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Fargus's theory of life was that everybody was placed in life to fulfil a divine purpose and invested with the power to fulfil it. "No, no, it's not fatalism," Mr. Fargus used to say. "Not predestination. It's just exactly like a chess problem or an acrostic. The Creator sets it. He knows the solution, the answer. You've got to work it out.

This was a surprising affair; the runs had recently been excitingly good; and when Low Jinks came out to take the bicycle he greeted her: "I say, Low Jinks, I only got just up to Mr. Fargus's gate just now. Worst I've ever done." Low Jinks was enormously concerned. "Well! I never did!" exclaimed Low Jinks. "If those bicycles aren't just things! You'll want a peg for that, sir.

They would sit for hours solemnly staring at one another, puffing at pipes, in quest of a hidden word beginning with one letter and ending with another, or in search of the two master moves that alone would produce Mate. And to all these mental exercises chess, acrostics and Patience an added interest was given by Mr. Fargus's presentation of them as illustrative of his theory of life. Mr.

How can you work towards a purpose if you don't know what it is?" Then little old Mr. Fargus would grow intense. "Why, Sabre, that's just where you are with an acrostic or in chess. How can you work out the solution when you don't know what the solution is?" "Yes, but you know there is a solution." Mr. Fargus's eyes would shine. "Well, there you are! And you know that in life there is a purpose."

When presently he left he carried with him that which, when his mind would turn to it, caused his heart to swell enormously within him. Through the evening, and gone to bed and lying awake long into the night, he was at intervals caught up from the dark and oppressive pictures of his mind by surging onset of the emotions that came with Mr. Fargus's emotion. War.... His spirit answered, "England!"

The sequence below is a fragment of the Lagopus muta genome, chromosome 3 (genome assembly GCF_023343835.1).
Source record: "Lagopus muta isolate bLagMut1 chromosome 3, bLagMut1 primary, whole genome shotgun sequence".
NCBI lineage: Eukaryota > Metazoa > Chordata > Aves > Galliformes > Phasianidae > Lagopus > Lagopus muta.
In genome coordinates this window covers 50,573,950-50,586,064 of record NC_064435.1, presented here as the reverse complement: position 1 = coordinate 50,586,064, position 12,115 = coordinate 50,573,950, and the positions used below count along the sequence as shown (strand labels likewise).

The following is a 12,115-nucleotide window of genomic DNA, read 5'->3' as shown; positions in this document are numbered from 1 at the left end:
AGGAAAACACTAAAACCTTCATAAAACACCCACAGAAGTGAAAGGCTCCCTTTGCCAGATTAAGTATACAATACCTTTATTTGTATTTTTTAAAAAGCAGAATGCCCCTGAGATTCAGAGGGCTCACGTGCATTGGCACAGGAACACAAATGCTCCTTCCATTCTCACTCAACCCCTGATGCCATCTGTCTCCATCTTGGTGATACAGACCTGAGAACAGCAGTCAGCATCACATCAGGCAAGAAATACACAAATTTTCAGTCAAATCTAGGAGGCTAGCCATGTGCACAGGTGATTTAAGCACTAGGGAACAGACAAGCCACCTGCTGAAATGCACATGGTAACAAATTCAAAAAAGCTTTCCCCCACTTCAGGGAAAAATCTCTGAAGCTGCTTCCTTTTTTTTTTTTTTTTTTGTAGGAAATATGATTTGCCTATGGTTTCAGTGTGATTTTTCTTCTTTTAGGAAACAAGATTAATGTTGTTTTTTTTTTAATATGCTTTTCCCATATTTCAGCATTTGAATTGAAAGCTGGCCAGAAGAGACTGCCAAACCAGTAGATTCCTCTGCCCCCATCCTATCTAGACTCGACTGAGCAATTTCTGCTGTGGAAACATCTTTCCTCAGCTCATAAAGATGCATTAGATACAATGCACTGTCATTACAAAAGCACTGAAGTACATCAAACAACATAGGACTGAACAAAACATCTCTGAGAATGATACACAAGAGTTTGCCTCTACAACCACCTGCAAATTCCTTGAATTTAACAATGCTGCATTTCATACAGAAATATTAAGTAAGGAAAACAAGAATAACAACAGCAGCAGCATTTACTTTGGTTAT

Sounds of some one descending the stairs at break-neck speed were heard, and the chorus shrilled, "Papa, take care! Papa, take care! Papa, take care!" Mr. Fargus's grey little figure came terrifically down the last flight and up the hall, a cloud of female Farguses in his wake. He ran to Sabre with hands outstretched and grasped Sabre's hands and wrung them. "Sabre! Sabre! What's this? Really?

Yesterday I only got as far as here," and he walked some paces towards Mr. Fargus's gate and struck his heel in the ground and looked at her, smiling. "Absolutely the same conditions, mind you. No wind. And I always start from the top practically at rest; and yet always finish up different. Jolly funny, eh?" She opened the gate for him. "What you can see in it!" she murmured. He said, "Oh, well!"

We've sent an ultimatum to Germany. It ends to-night." Low Jinks threw up her hands. "Well, if that isn't a short war!" "Girl alive, the ultimatum ends, not the war. Don't you know what an ultimatum is?" Outside he ran down the drive and ran to Fargus's door. It stood open. In the hall the eldest Miss Fargus appeared to be maintaining the last moment before dinner by "doing" a silver card salver.

Fargus's grey little face would sometimes appear above the dividing wall to Sabre in the garden there would come a loud cry of "Papa, the plums!" and from several quarters of the garden this would he echoed "Papa, the plums!" "Papa, the plums!" and the grey little head, in the middle of a sentence, would disappear with great swiftness.